BACKGROUND: Chronic subjective dizziness (CSD) is characterized by persistent dizziness, unsteadiness, and hypersensitivity to one's own motion or exposure to complex visual stimuli. CSD may be triggered, in predisposed individuals with specific personality traits, by acute vestibular diseases. CSD is also thought to arise from failure to re-establish normal balance strategies after resolution of acute vestibular events which may be modulated by diathesis to develop anxiety and depression.OBJECTIVE: To confirm the role of personality traits linked to anxiety and depression (i.e., neuroticism, introversion, low openness) as predisposing factors for CSD and to evaluate how individual differences in these personality traits are associated with CSD severity.METHODS: We compared 19 CSD patients with 24 individuals who had suffered from periferal vestibular disorders (PVD) (i.e., Benign Paroxysmal Postural Vertigo or Vestibular Neuritis) but had not developed CSD as well as with 25 healthy controls (HC) in terms of personality traits, assessed via the NEO-PI-R questionnaire.RESULTS: CSD patients, relative to PVD patients and HCs, scored higher on the anxiety facet of neuroticism. Total neuroticism scores were also significantly associated with dizziness severity in CSD patients but not PVD patients.CONCLUSIONS: Pre-existing anxiety-related personality traits may promote and sustain the initial etiophatogenetic mechanisms linked with the development of CSD. Targeting anxiety-related mechanisms in CSD may be therefore a promising way to reduce the disability associated with CSD.

Chronic subjective dizziness: Analysis of underlying personality factors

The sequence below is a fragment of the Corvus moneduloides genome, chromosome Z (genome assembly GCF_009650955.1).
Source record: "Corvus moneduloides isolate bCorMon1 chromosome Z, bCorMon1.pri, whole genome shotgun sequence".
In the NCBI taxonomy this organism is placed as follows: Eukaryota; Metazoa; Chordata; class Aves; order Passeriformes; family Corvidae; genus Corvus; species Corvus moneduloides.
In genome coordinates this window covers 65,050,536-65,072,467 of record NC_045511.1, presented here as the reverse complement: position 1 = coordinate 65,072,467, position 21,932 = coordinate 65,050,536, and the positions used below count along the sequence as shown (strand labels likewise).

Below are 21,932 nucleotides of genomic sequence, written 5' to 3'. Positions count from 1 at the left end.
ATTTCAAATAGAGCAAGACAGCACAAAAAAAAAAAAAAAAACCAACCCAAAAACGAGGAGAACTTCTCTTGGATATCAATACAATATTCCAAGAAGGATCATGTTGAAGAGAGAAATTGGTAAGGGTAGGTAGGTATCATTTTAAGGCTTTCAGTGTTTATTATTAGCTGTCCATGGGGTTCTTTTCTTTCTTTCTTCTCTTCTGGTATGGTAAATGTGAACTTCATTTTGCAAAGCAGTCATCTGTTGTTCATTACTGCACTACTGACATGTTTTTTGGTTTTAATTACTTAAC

Scarpa, A.;Cassandro, E.;
2016-01-01

Abstract

BACKGROUND: Chronic subjective dizziness (CSD) is characterized by persistent dizziness, unsteadiness, and hypersensitivity to one's own motion or exposure to complex visual stimuli. CSD may be triggered, in predisposed individuals with specific personality traits, by acute vestibular diseases. CSD is also thought to arise from failure to re-establish normal balance strategies after resolution of acute vestibular events which may be modulated by diathesis to develop anxiety and depression.OBJECTIVE: To confirm the role of personality traits linked to anxiety and depression (i.e., neuroticism, introversion, low openness) as predisposing factors for CSD and to evaluate how individual differences in these personality traits are associated with CSD severity.METHODS: We compared 19 CSD patients with 24 individuals who had suffered from periferal vestibular disorders (PVD) (i.e., Benign Paroxysmal Postural Vertigo or Vestibular Neuritis) but had not developed CSD as well as with 25 healthy controls (HC) in terms of personality traits, assessed via the NEO-PI-R questionnaire.RESULTS: CSD patients, relative to PVD patients and HCs, scored higher on the anxiety facet of neuroticism. Total neuroticism scores were also significantly associated with dizziness severity in CSD patients but not PVD patients.CONCLUSIONS: Pre-existing anxiety-related personality traits may promote and sustain the initial etiophatogenetic mechanisms linked with the development of CSD. Targeting anxiety-related mechanisms in CSD may be therefore a promising way to reduce the disability associated with CSD.
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Utilizza questo identificativo per citare o creare un link a questo documento: https://hdl.handle.net/11386/4858018
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